When your child enters middle school, or prepares to enter middle school, you may have to reconsider after school activities, after school care, and other activities. Is your tween ready to stay home alone? Has he burned out from competitive sports? Does he require constant, or occasional supervision? Here's your guide to after school activities and the tween years.
If you're considering after school activities in order to keep your tween busy while you're at work, you may want to consider the possibility that your child is ready to stay home alone. Tweens may be ready for time home alone for an hour or two a day, or everyday, depending of course on maturity level, behavior, and your level of comfort. If you think your child is ready to try an hour or two home alone, be sure you prepare him for the responsibility of staying home alone, and set limits on what he can and can't do, whether or not visitors are allowed, and what you expect him to do while he's on his own.
After school care is an option for tweens who aren't ready to stay home alone for long periods of time. The challenge is finding care you're comfortable with, and that your tween enjoys. Be sure you find a program that offers plenty of after school activities for your tween, as well as some time for homework or study.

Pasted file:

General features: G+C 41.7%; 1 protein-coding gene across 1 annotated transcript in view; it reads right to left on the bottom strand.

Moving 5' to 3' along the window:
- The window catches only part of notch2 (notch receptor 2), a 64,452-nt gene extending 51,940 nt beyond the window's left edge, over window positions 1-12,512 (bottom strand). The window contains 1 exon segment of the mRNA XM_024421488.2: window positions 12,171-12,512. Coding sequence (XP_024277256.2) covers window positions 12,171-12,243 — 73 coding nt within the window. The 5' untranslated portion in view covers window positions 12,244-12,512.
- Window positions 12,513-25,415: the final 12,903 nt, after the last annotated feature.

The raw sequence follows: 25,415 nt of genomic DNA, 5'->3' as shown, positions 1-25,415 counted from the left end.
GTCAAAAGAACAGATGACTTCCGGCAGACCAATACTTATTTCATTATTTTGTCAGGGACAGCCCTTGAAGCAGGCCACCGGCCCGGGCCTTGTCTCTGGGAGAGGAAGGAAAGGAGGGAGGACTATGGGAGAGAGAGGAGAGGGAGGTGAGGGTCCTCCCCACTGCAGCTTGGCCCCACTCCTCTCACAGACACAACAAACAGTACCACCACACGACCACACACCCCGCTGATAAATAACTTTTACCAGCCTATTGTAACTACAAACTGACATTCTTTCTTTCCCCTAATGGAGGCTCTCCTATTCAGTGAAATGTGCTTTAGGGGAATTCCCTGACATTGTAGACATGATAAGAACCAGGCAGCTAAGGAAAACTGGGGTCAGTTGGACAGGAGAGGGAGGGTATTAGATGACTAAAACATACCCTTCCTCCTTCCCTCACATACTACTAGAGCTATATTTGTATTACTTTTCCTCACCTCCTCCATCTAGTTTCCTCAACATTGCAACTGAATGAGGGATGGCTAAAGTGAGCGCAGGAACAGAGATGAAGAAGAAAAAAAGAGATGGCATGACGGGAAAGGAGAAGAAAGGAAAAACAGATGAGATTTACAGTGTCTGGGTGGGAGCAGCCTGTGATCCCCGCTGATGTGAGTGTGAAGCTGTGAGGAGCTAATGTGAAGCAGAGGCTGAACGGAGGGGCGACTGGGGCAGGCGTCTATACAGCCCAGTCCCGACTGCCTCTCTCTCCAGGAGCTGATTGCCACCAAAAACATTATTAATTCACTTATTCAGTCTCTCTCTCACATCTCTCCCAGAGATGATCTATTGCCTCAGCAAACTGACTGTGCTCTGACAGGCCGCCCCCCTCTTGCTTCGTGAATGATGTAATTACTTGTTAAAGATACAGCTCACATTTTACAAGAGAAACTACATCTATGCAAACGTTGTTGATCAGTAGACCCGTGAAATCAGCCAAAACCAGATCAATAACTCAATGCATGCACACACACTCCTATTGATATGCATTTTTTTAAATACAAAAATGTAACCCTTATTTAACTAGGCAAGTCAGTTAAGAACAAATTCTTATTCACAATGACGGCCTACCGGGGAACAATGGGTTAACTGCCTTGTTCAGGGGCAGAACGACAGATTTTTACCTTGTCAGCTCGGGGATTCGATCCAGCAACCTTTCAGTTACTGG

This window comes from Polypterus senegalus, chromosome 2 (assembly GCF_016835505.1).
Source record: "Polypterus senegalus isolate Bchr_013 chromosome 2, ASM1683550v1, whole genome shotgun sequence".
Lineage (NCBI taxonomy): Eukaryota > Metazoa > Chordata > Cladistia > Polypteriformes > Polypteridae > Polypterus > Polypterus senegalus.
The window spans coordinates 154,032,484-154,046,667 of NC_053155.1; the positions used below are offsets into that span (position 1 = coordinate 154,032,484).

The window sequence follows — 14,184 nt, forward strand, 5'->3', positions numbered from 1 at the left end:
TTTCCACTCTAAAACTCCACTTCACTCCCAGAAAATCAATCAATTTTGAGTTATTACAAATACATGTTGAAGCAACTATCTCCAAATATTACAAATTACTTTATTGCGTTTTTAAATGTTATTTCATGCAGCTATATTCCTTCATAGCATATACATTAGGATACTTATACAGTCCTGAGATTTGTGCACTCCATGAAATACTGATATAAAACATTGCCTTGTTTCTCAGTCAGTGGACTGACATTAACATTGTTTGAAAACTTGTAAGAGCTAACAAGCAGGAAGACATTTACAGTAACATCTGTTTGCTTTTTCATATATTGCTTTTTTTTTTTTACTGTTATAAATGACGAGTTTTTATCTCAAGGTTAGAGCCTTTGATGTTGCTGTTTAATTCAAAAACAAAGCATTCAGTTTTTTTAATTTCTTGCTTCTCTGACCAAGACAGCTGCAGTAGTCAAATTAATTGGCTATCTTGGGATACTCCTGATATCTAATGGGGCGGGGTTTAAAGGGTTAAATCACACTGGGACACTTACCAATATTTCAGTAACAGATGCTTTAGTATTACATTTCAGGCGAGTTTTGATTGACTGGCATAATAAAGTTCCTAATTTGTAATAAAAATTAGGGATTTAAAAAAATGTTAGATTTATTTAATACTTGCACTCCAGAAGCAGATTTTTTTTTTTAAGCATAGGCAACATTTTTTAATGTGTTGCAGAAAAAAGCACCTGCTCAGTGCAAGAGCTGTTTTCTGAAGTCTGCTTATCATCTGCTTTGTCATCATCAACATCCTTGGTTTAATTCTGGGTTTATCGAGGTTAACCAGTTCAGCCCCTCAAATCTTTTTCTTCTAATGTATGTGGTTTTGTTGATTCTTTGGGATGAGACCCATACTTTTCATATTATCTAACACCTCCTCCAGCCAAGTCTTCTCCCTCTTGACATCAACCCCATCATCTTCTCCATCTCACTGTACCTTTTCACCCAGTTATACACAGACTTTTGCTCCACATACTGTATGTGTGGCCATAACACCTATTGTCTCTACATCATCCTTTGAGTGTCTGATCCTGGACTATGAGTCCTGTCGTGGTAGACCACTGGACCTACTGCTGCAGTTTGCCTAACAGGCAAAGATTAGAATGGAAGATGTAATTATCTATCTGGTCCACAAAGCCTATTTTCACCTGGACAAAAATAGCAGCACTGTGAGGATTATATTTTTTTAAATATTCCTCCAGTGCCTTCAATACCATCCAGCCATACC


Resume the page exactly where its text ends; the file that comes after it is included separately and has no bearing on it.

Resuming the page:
Be Prepared for ChangeIn middle school your child may have access to after school activities that didn't exist in elementary school. For example, it may be in middle school when your child is first exposed to clubs, such as drama clubs, or other activities such as band, guitar club, etc. Don't be surprised if your tween decides to try something new and no longer wishes to continue with an activity that he's participated in for years. Trying a new activity is a sign that your tween is growing up, and is trying to figure out who he is. Support him as he explores new things, and stay involved in his interests.
Preteens may not be as enthusiastic about participating in extracurricular activities now as they were when they were younger. But it's still possible to find an activity your tween will enjoy. If your tween is burned out on one activity, try something completely different. Find a friend who might like to participate in after school activities with your tween.
When parents think of after school activities, they almost always think about team sports like soccer, baseball, or basketball. Competitive sports are a great option for many preteens, but not all children thrive on competition. Non-competitive alternatives might be a better choice for children who shy away from competition, team sports, and winning or losing. In a non-competitive sport, individuals concentrate on personal performance and on improving their skills, rather than on beating another team or player.
After school activities can teach tweens a new skill, or even give them a sense of responsibility. If you think your tween is ready to hold down a job, the after school hours might be a good time for your child to learn a little about the working world. While tweens don't have the same options that teens do in terms of part-time work, there are a number of jobs
your child might be able to find in your neighborhood or community.